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HOW DID ABORTION RIGHTS COME TO THIS?  — Carol Hanisch charts how the right to an abortion began to erode shortly after the Roe v. Wade decision; Uber vs. the Cabbies: Ben Terrall reports on the threats posed by private car services; Remembering August 1914: Binoy Kampmark on the enduring legacy of World War I; Medical Marijuana: a Personal Odyssey: Doug Valentine goes in search of medicinal pot and a good vaporizer; Nostalgia for Socialism: Lee Ballinger surveys the longing in eastern Europe for the material guarantees of socialism. PLUS: Paul Krassner on his Six Dumbest Decisions; Kristin Kolb on the Cancer Ward; Jeffrey St. Clair on the Making of the First Un-War; Chris Floyd on the Children of Lies and Mike Whitney on why the war on ISIS is really a war on Syria.
We're An Epic Fail

Throwaway Society

by LAURA FINLEY

Many commentators have referred to the U.S. as a throwaway society. Typically, they are referring to our excessive consumption of disposable products. We are a society in which the average family throws out a quarter of its food, and each individual generates around 4.5 pounds of trash every day, all year long.  As bad and unsustainable as this is, even more bothersome is our penchant for throwing away people.

One in three black men in America will go to prison during their lifetime.  This means families left fatherless. It means that when they are released, these men will likely not be able to vote, hold office, serve on a jury, or obtain many professional licensures. Consequently, job opportunities are severely limited and the chance for re-offending is maximized.  Although not nearly as staggering, one in six Latino men will also end up in the wasteland that is an American prison.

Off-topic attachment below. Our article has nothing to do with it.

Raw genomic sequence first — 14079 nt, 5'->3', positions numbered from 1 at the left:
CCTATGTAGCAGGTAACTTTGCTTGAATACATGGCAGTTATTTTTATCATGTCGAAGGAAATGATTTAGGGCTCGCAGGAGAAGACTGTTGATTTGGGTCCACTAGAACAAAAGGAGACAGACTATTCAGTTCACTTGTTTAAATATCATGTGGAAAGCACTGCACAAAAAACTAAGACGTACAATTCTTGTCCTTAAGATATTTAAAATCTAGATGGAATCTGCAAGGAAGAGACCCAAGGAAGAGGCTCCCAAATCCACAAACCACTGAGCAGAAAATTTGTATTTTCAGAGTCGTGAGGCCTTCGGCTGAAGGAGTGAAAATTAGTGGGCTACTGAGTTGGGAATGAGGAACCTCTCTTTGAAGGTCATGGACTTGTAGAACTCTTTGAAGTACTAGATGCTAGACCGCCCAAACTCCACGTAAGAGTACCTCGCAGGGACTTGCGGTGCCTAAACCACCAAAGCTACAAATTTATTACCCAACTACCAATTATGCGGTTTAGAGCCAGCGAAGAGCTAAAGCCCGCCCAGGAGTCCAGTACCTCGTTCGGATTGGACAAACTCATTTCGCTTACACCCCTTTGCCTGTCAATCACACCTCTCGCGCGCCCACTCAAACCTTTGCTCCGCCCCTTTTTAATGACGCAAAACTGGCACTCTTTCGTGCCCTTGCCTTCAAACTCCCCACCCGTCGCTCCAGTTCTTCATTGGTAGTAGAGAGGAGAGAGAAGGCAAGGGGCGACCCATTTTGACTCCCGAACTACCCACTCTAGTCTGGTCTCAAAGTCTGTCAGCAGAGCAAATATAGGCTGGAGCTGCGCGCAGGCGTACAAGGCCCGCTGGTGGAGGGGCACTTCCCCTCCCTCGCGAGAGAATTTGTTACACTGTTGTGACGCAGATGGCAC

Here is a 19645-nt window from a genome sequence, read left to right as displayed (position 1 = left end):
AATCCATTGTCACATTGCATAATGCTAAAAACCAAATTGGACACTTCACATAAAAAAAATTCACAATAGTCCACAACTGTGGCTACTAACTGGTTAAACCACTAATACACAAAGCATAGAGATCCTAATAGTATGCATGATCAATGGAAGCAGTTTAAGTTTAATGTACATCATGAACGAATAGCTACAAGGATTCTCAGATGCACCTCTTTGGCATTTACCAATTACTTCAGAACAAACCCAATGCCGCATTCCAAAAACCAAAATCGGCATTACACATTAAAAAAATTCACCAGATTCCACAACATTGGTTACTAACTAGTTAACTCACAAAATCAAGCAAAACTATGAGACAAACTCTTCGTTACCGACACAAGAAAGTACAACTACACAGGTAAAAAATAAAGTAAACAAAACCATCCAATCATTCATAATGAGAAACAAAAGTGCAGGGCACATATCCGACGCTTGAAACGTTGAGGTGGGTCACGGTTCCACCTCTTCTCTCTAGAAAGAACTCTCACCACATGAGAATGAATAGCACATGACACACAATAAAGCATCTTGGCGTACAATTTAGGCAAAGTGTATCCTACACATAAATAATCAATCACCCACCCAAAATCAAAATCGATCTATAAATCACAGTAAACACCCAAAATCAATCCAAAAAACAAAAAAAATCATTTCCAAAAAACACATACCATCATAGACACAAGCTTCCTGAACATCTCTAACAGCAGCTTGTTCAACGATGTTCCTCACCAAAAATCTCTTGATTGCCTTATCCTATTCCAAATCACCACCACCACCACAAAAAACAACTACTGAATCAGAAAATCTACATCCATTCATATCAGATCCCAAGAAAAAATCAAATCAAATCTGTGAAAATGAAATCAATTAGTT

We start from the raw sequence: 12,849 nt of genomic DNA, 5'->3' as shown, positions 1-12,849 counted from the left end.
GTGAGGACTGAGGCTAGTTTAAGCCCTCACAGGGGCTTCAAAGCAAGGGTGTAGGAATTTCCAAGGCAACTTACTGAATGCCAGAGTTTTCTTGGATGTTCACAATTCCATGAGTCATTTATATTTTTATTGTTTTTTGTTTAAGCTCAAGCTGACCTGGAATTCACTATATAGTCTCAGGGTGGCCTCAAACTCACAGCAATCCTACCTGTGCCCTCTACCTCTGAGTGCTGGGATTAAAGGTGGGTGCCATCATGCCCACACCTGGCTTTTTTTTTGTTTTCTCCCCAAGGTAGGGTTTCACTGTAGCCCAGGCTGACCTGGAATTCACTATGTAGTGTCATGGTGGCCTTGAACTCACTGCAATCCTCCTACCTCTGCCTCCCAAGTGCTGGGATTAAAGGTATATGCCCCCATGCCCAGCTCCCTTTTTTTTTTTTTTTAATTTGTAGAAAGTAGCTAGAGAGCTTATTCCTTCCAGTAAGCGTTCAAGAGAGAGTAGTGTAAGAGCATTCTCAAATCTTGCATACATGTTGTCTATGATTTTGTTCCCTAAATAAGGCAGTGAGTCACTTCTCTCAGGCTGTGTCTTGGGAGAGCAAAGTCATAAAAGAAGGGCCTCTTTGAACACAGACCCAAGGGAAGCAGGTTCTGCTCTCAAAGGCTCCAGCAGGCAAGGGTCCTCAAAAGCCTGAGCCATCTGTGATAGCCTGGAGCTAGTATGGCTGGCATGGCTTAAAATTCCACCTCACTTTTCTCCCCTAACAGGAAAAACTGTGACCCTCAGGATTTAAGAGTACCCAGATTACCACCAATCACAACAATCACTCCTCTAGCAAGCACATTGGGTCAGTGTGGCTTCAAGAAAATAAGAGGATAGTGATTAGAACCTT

Critics might contend that these statistics reflect higher crime rates, but the primary thing they reflect is a system in which Blacks and Latinos are more likely to be stopped, searched, arrested, tried, and convicted than their white counterparts.  Indeed, a new study conducted by researchers from the University of South Carolina found that nearly half of all black men in the U.S had been arrested at least once before the age of 23, and about 30 percent had one arrest before their 18th birthday.

Sadly, studies have shown that while we are throwing these young men into the abyss of the corrections system, prison is actually the safest place to be a black man in America.  A study conducted in North Carolina in 2011 found that black men were half as likely to die in prison than they were out in society.  This isn’t the first time that researchers have found lower death rates among incarcerated marginalized groups, who often receive healthcare and square meals routinely for the first time in their lives when they are inside the big house.

Mahatma Gandhi once commented that you can measure the greatness of a nation by the way it treats its weakest members.  Given the statistics presented above, we are, so far, an epic fail.

Laura Finley, Ph.D., teaches in the Barry University Department of Sociology & Criminology. Her column is syndicated by Peace Voice.